Experts have urged businesses to review Covid support claims as soon as possible and decide whether they need to be returned as the Government announces a new task force.
The government has announced its intention to recoup around £1bn of Covid support that was wrongly claimed by businesses through the pandemic. The official statistics have estimated that around £5.8bn has been lost to fraud through the schemes the government implemented to support the business through the pandemic, schemes such as the Coronavirus Jobs Retention Scheme, Self-employment Income Support Scheme and Eat Out to Help Out.
The tax authority has stated that £500m in wrongly claimed support has already been recovered and another £350m has been returned by businesses without the need for intervention by HMRC. The tax authority also revealed that £650m in grants that were rightfully claimed have been returned due to those companies that claimed the grant, no longer needing the support.
To achieve the target of reclaiming between £800m and £1bn of Covid support money lost to fraud, HMRC has now announced a new specialist anti-fraud task force. The new Taxpayer Protection Taskforce consists of just under 1300 employees and has seen a £100m investment from the government.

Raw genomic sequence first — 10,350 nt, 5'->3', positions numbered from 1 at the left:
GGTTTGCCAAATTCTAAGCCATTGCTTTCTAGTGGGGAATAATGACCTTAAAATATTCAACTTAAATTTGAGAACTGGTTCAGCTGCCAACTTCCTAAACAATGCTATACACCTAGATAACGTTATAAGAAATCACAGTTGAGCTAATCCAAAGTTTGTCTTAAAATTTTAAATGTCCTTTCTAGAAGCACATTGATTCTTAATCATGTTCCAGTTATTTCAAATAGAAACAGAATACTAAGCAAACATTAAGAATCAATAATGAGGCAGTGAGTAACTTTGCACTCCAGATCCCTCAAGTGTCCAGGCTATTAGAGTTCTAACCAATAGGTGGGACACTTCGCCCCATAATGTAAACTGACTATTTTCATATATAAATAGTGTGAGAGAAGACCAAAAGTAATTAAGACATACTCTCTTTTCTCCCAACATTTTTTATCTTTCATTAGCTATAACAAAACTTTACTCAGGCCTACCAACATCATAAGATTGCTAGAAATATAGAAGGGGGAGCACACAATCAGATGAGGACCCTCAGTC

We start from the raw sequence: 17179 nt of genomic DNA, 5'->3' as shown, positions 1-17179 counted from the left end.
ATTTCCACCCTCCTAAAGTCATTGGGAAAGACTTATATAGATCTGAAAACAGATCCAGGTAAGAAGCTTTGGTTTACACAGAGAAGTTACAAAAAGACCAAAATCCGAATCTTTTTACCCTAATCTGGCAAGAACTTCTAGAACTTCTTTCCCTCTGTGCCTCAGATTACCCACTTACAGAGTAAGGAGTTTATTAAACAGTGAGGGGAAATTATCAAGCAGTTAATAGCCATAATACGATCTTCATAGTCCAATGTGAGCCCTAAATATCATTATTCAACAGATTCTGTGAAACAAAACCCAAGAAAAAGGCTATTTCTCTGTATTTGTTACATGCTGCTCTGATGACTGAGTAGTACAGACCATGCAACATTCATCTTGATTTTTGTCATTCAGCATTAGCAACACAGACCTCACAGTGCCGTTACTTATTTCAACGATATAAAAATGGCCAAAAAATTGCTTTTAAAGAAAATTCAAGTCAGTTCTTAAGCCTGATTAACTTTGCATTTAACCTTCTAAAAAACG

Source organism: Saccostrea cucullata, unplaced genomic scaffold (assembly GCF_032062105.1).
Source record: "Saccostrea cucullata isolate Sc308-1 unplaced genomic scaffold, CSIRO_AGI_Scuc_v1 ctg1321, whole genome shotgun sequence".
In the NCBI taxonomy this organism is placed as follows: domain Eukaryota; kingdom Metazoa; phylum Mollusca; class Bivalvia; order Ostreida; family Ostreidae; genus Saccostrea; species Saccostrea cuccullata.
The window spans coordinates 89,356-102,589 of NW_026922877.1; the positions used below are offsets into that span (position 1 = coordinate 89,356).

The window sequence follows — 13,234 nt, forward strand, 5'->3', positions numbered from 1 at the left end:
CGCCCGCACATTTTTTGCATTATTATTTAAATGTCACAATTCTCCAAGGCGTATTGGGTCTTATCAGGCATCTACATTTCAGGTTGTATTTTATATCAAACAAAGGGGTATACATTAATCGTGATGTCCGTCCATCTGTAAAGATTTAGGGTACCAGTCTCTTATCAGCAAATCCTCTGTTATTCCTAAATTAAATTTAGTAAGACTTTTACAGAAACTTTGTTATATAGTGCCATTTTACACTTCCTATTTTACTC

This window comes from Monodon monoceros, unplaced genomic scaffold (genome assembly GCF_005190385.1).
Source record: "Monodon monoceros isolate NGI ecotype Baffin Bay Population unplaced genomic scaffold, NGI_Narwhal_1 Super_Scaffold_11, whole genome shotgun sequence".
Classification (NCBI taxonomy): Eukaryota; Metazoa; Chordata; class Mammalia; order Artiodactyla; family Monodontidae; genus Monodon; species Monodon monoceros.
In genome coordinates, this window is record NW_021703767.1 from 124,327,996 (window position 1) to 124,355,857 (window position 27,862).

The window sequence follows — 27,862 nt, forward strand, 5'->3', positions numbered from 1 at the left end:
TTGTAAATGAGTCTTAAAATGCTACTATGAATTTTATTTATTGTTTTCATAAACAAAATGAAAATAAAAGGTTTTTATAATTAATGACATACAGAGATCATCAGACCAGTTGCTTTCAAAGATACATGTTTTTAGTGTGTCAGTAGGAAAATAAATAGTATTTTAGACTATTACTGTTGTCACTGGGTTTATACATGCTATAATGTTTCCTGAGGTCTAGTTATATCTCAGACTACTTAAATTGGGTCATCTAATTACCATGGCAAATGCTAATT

Kate Shoesmith, deputy CEO of the Recruitment and Employment Confederation (REC), has stated that the majority of businesses tried hard to comply with both the spirit and intention of the furlough scheme, and suggested that employers that did so, need not worry about the government’s intention to reclaim the money.
Shoesmith continued on to warn that where fraud had taken place, the government was right to recoup money lost.
Many experts are advising businesses to now reflect on the claims they may have made during the pandemic and whether they need to repay them.
Jemma Sherwood-Roberts, a partner at Constantine Law, said this would largely be a judgement call, If firms were confident their claims were legitimate, she advised: “Document that decision, noting how the claim was linked to the purpose of the scheme.” However, Sherwood-Roberts warned that where claims turned out to be incorrect it would be better to self-report and avoid the risk of “the new task force knocking on their door”.
Lee McIntyre-Hamilton, tax partner at Keystone Law, further warned employers, cautioning that assuming furlough claims were correct is a risky approach. McIntyre-Hamilton also advised businesses to revisit their claims, stating that also though the task may be an “unwelcome and perhaps painful exercise” doing so may help prevent unexpected issues in the future.
For businesses that join oneHR, our furlough tracker will allow you to keep an accurate record of which employees are away from the business on furlough and for how long, helping you review any potential support you and your business have received over the pandemic.
If you would like to learn more about how oneHR can help review any support claimed over the pandemic, contact our team and request a free demo of the software.